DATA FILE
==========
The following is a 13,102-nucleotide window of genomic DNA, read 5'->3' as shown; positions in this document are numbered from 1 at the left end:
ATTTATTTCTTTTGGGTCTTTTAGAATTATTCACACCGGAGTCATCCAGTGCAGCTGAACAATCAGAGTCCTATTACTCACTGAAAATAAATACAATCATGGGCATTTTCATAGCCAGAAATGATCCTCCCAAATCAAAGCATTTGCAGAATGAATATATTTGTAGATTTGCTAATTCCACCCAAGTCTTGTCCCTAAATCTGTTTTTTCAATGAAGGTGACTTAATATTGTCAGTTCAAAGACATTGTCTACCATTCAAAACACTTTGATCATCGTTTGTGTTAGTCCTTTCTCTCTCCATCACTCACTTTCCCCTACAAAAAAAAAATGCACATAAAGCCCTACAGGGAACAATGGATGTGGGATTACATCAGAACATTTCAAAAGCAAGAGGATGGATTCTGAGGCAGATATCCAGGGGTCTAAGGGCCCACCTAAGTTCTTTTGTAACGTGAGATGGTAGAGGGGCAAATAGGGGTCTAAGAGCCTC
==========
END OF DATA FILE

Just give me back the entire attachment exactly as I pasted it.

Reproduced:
The following is a 13,102-nucleotide window of genomic DNA, read 5'->3' as shown; positions in this document are numbered from 1 at the left end:
ATTTATTTCTTTTGGGTCTTTTAGAATTATTCACACCGGAGTCATCCAGTGCAGCTGAACAATCAGAGTCCTATTACTCACTGAAAATAAATACAATCATGGGCATTTTCATAGCCAGAAATGATCCTCCCAAATCAAAGCATTTGCAGAATGAATATATTTGTAGATTTGCTAATTCCACCCAAGTCTTGTCCCTAAATCTGTTTTTTCAATGAAGGTGACTTAATATTGTCAGTTCAAAGACATTGTCTACCATTCAAAACACTTTGATCATCGTTTGTGTTAGTCCTTTCTCTCTCCATCACTCACTTTCCCCTACAAAAAAAAAATGCACATAAAGCCCTACAGGGAACAATGGATGTGGGATTACATCAGAACATTTCAAAAGCAAGAGGATGGATTCTGAGGCAGATATCCAGGGGTCTAAGGGCCCACCTAAGTTCTTTTGTAACGTGAGATGGTAGAGGGGCAAATAGGGGTCTAAGAGCCTC